You may pick up from me that there is a tension between “systematic” theologians and “biblical” interpreters. This is a necessary thing, because we believe the Bible to have a unified message and don’t want texts in conflict.
That said, the desire of systematicians to have everything in its place has caused heartburn to biblical interpreters like me. One of the causes of this is the theological method sometimes referred to as “necessary inference.” This takes a text or multiple texts and draws conclusions from them that seem logical and consistent. However, this necessary inference often goes beyond what any one text says. A good example of this is the whole doctrine of the Trinity, but I will discuss this some time in the future.
Let me give this example, Mark 16:16:
“Whoever believes and is baptized will be saved, but whoever does not believe will be condemned.” (NIV 2011).
There are two problems with this text. First, it is uncertain that it was an original part of the Gospel of Mark, since many of the earliest copies of this book do not have Mark 16:9-20, or have a different ending. Discussing that is also for another time, though.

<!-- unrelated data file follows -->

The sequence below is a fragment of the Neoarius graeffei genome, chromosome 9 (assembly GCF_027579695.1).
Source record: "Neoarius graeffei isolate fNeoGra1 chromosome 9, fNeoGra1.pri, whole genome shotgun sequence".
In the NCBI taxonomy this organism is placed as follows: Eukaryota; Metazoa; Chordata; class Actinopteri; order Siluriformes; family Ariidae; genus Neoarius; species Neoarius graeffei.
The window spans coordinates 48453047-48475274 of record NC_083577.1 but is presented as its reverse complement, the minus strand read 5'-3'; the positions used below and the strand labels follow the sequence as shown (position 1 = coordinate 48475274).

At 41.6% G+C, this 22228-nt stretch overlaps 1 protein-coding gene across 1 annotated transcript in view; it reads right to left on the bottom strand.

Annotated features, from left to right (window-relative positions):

The more important thing for this post is determining what the text says and what it doesn’t say. Here’s my take. There are two categories represented here. First we have those who are believers and who are baptized. They are given the promise of salvation (“will be saved”). Category two: those who do not believe. They are given the promise of condemnation (“will be condemned”).
And that’s it. What about those who believe and are not baptized? Don’t know anything about them from this text. Actually, there was no one like this in the early church, so the question did not come up. Equally true: what about those who are baptized and do not believe? Don’t know any thing about them from this text, although there were surely such folks in the early church. But to use this text to say that without baptism you are condemned is a conclusion not supported by the wording of the text. At best, it is a necessary inference. But necessary inferences are logical conclusions of human theologians. Even though it has gotten me in trouble many times, I am unwilling to do this. I guess I would be a failure if I ever tried to write a Systematic Theology textbook (which I have contemplated). 🙂